Study: Superhero culture encourages aggression in kids - - The News for South Mississippi

Study: Superhero culture encourages aggression in kids

Children pick up on aggressive themes of superhero media rather than moral or social messages, according to a new study. (Source: Brian Dewey/Flickr) Children pick up on aggressive themes of superhero media rather than moral or social messages, according to a new study. (Source: Brian Dewey/Flickr)

(RNN) – A new study says that kids who frequently engage with superhero culture are more likely to be aggressive.

Published in the Journal of Abnormal Child Psychology, the study consisted of 240 children whose parents responded to questions about the level of engagement their children had with superheroes.

Included were questions about how often their children watched superhero media and how much they identified with various superheroes.

Family life professor Sarah Coyne and her team from Brigham Young University at Utah found that children with high levels of reported engagement in superhero culture were more likely to be both physically and relationally aggressive one year later.

Physical aggression includes behaviors such as hitting, kicking or biting others, while relational aggression involves excluding others and threatening to withdraw friendship.

Further, the researchers found that children with frequent engagement in superhero culture were not more likely to defend kids who were being bullied nor were they more likely to be prosocial.

“So many preschoolers are into superheroes, and so many parents think that the superhero culture will help their kids defend others and be nicer to their peers,” Coyne said, “but our study shows the exact opposite. Kids pick up on the aggressive themes and not the defending ones.”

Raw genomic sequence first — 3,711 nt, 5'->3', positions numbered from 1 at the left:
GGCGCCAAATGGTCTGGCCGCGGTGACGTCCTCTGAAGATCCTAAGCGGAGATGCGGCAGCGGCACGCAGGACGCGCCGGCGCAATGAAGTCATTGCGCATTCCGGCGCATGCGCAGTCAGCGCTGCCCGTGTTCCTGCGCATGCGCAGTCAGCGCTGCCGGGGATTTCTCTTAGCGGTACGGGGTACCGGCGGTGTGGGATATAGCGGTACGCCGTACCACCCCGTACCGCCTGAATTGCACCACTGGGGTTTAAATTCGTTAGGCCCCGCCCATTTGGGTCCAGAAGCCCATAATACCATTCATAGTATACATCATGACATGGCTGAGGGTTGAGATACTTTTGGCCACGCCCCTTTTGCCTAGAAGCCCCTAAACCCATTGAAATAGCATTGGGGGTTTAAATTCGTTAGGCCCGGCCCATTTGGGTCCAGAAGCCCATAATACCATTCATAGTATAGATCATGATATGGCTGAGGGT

Coyne says one of the reasons children imitate the violence of superhero culture rather than its more positive aspects is because superhero media is often too complex for preschoolers to understand.

Most superhero programs are aimed at older children or adults and have storylines that mix violent and prosocial behavior, so preschoolers don’t recognize the wider moral message at work.

The professor compared the results of the superhero study to a study she authored last spring on Disney princess culture, which found children were more likely to display stereotypical feminine behavior after exposure to Disney princess media.

As with the princess study, Coyne says parents don’t need to worry about completely removing their children from superhero culture. Instead, she suggests moderation.

“Have your kids involved in all sorts of activities, and just have superheroes be one of many, many things that they like to do and engage with,” she said.

Coyne also says concerned parents can use superhero media as a chance to have a conversation with their children about the positives and negatives of this culture.

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